Alix Seif Laboratory

Led by Alix E. Seif, MD, MPH, researchers in the Seif Laboratory are focused on manipulating the human innate and immune systems to treat children with acute lymphoblastic leukemia (ALL). The long term goal of the research conducted in this laboratory is to identify innate and adaptive immune mechanisms that can be used to treat pediatric ALL more effectively, and with less toxicity, than existing therapies.

Ongoing research in the Seif Laboratory demonstrated that immunostimulatory synthetic DNA molecules (CpG ODNs) that stimulate the innate immune system can induce anti-leukemia immune responses in pediatric ALL. They also showed that CpG ODNs induce both strong innate and adaptive anti-leukemia responses in animal models of disease. The results of these studies are being used to design clinical trials to evaluate the safety and efficacy of CpG ODNs as treatments for children with relapsed ALL.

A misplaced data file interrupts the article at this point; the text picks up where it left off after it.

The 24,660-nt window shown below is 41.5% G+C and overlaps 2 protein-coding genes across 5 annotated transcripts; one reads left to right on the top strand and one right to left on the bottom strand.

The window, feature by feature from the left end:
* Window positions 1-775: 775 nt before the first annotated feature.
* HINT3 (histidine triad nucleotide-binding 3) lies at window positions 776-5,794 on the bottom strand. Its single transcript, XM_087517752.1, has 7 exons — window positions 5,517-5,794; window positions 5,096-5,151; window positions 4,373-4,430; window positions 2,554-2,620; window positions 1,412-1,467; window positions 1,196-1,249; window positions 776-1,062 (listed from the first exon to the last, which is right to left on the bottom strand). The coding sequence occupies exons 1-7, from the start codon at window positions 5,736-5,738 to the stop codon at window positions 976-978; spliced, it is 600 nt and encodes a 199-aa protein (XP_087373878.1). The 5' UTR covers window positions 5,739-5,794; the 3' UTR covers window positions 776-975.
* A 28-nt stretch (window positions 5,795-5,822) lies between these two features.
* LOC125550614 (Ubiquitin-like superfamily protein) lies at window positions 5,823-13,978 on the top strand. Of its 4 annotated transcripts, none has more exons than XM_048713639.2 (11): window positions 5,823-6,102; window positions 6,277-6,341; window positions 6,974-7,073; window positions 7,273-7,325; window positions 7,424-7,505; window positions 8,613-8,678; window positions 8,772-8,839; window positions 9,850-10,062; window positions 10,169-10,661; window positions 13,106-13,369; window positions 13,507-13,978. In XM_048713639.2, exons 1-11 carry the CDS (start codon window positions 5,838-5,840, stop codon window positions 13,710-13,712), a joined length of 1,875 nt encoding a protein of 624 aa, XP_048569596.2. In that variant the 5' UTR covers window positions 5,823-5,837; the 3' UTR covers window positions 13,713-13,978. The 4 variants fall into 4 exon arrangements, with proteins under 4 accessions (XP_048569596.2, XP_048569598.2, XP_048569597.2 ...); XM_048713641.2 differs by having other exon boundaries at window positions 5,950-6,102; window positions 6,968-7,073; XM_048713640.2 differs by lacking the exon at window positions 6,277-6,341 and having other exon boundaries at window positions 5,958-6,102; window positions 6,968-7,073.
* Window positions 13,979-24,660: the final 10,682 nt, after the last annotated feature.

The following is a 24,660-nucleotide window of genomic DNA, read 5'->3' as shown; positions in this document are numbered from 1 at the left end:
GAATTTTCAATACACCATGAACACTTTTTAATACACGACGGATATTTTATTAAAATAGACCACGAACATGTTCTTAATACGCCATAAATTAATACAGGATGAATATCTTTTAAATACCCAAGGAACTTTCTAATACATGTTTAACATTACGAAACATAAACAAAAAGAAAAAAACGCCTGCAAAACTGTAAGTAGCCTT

Other studies in the Seif Laboratory are directed at developing new strategies that induce durable immune-mediated protection against ALL disease progression. These studies are being conduced in a unique transgenic mouse model of ALL that was created in the Seif Laboratory. Results from these studies suggest that a multi-antigen immune response may be required for durable long-term protection against ALL disease progression. Immune tolerance to individual antigens will be an important hurdle to overcome, and studies are under way to identify strategies to circumvent tolerance.

Additional studies in the Seif Laboratory are studying the ability of certain chemotherapy drugs already in use, such as mitoxantrone and azacitidine, to induce an immunogenic type of tumor cell death to potentiate adaptive immune responses to ALL. Studies are underway to examine the effects of these drugs on antigen presentation in ALL tumor cells to determine if immunogenic tumor cell death can stimulate adaptive immune responses in pediatric ALL by disrupting immune tolerance.

Future studies in the Seif Laboratory will continue to focus on identifying novel methods to generate long-term anti-leukemic immune responses to safely and effectively treat children with ALL.